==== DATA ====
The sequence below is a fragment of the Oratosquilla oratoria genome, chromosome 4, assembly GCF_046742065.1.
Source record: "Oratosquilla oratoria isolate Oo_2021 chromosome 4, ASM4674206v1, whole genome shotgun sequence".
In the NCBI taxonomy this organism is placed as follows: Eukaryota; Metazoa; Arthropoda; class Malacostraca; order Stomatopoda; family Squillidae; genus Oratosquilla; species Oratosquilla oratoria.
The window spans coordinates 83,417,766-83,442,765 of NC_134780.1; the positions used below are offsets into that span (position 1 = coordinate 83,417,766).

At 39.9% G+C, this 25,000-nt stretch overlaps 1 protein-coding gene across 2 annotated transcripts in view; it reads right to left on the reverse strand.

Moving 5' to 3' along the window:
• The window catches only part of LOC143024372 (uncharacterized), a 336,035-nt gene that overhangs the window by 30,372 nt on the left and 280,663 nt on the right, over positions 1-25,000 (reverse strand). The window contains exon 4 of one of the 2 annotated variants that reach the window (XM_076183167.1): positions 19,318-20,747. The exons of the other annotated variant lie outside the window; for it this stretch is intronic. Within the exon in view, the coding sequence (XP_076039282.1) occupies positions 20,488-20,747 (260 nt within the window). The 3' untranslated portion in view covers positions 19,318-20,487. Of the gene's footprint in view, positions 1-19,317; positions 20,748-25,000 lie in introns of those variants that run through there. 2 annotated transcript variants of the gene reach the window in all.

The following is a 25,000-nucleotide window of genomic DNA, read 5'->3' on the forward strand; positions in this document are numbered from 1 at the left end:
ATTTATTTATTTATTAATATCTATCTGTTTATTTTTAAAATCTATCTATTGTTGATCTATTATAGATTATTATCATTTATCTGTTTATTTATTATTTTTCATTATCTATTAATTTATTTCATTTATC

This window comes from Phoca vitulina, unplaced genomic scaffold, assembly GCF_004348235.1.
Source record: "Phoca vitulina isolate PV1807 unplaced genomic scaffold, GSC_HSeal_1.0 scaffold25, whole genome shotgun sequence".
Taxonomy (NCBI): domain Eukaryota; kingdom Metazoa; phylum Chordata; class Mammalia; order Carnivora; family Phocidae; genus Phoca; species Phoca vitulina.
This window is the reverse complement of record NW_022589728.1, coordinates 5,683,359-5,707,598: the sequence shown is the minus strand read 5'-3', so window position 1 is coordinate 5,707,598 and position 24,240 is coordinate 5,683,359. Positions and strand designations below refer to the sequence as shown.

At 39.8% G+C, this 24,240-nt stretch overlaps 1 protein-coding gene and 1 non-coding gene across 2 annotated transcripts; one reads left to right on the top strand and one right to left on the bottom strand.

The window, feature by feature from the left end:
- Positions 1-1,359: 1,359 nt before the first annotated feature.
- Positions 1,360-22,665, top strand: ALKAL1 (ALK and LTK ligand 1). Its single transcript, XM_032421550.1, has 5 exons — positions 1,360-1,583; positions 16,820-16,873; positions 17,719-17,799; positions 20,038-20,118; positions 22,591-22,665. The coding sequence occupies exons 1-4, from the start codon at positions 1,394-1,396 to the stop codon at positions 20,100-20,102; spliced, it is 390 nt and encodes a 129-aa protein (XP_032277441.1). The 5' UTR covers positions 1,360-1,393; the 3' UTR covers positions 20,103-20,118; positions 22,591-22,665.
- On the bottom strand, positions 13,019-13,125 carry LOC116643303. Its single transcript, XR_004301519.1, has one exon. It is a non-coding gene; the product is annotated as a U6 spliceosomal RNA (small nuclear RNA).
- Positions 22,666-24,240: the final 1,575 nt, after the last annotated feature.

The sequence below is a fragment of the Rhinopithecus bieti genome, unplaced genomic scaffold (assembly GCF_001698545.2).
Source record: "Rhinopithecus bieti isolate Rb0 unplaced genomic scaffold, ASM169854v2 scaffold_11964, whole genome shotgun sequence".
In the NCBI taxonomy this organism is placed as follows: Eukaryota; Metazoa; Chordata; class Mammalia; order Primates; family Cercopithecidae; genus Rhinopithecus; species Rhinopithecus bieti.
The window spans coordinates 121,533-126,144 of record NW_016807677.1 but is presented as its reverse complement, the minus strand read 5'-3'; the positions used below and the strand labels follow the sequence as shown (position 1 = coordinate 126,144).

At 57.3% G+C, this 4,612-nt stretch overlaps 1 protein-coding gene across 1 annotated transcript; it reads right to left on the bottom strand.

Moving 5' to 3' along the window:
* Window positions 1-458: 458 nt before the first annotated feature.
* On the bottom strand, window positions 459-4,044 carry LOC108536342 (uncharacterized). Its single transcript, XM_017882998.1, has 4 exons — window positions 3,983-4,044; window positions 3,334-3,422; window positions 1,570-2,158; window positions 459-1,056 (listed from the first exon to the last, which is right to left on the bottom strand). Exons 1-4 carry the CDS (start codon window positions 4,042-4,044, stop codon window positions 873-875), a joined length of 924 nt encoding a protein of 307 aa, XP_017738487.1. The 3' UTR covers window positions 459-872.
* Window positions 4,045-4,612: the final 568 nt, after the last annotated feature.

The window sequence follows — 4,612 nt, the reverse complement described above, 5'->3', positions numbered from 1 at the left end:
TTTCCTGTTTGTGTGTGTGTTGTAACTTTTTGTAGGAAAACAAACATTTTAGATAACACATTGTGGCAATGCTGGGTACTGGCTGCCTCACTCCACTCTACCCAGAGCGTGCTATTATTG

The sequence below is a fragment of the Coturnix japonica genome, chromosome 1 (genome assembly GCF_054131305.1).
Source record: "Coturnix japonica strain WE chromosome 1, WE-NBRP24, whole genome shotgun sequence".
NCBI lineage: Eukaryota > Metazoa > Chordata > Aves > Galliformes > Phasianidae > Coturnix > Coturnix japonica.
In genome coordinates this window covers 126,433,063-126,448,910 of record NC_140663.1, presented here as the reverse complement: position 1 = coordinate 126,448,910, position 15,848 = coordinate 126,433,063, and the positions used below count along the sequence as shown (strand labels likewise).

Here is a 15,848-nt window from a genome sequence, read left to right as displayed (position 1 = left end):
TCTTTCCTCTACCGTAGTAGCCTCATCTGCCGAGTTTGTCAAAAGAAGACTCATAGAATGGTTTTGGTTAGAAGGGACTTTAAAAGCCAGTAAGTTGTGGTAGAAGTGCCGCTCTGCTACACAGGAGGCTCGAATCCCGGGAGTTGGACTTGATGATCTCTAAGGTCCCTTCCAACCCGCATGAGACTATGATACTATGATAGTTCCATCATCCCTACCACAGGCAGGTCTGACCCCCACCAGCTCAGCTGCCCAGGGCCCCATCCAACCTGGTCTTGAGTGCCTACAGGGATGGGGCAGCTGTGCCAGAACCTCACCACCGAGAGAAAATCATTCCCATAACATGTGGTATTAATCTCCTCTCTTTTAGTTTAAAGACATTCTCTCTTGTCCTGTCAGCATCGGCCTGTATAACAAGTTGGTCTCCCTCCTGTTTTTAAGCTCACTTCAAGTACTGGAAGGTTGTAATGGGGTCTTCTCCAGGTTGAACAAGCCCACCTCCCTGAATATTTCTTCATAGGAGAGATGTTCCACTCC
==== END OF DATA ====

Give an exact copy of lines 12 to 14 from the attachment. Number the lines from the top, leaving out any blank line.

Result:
Taxonomy (NCBI): domain Eukaryota; kingdom Metazoa; phylum Chordata; class Mammalia; order Carnivora; family Phocidae; genus Phoca; species Phoca vitulina.
This window is the reverse complement of record NW_022589728.1, coordinates 5,683,359-5,707,598: the sequence shown is the minus strand read 5'-3', so window position 1 is coordinate 5,707,598 and position 24,240 is coordinate 5,683,359. Positions and strand designations below refer to the sequence as shown.

At 39.8% G+C, this 24,240-nt stretch overlaps 1 protein-coding gene and 1 non-coding gene across 2 annotated transcripts; one reads left to right on the top strand and one right to left on the bottom strand.